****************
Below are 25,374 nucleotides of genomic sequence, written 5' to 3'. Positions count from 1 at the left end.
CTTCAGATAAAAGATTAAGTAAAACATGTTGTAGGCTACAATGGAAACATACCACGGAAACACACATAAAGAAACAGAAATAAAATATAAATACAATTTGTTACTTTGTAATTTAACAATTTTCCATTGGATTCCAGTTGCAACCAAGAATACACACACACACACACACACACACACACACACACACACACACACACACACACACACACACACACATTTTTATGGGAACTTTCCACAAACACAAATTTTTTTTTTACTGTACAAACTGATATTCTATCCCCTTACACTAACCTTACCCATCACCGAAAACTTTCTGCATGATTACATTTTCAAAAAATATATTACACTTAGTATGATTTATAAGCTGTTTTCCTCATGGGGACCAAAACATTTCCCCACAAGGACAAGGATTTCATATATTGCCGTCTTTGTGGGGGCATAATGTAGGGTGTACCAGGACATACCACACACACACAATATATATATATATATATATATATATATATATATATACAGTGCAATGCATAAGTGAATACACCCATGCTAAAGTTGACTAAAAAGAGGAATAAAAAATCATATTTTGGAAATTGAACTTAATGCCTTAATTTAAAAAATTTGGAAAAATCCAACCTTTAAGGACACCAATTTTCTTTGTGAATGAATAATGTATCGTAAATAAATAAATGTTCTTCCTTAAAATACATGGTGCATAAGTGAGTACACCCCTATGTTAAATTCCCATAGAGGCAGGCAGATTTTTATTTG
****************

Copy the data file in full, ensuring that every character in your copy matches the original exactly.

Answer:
Below are 25,374 nucleotides of genomic sequence, written 5' to 3'. Positions count from 1 at the left end.
CTTCAGATAAAAGATTAAGTAAAACATGTTGTAGGCTACAATGGAAACATACCACGGAAACACACATAAAGAAACAGAAATAAAATATAAATACAATTTGTTACTTTGTAATTTAACAATTTTCCATTGGATTCCAGTTGCAACCAAGAATACACACACACACACACACACACACACACACACACACACACACACACACACACACACACACACACATTTTTATGGGAACTTTCCACAAACACAAATTTTTTTTTTACTGTACAAACTGATATTCTATCCCCTTACACTAACCTTACCCATCACCGAAAACTTTCTGCATGATTACATTTTCAAAAAATATATTACACTTAGTATGATTTATAAGCTGTTTTCCTCATGGGGACCAAAACATTTCCCCACAAGGACAAGGATTTCATATATTGCCGTCTTTGTGGGGGCATAATGTAGGGTGTACCAGGACATACCACACACACACAATATATATATATATATATATATATATATATATATATACAGTGCAATGCATAAGTGAATACACCCATGCTAAAGTTGACTAAAAAGAGGAATAAAAAATCATATTTTGGAAATTGAACTTAATGCCTTAATTTAAAAAATTTGGAAAAATCCAACCTTTAAGGACACCAATTTTCTTTGTGAATGAATAATGTATCGTAAATAAATAAATGTTCTTCCTTAAAATACATGGTGCATAAGTGAGTACACCCCTATGTTAAATTCCCATAGAGGCAGGCAGATTTTTATTTG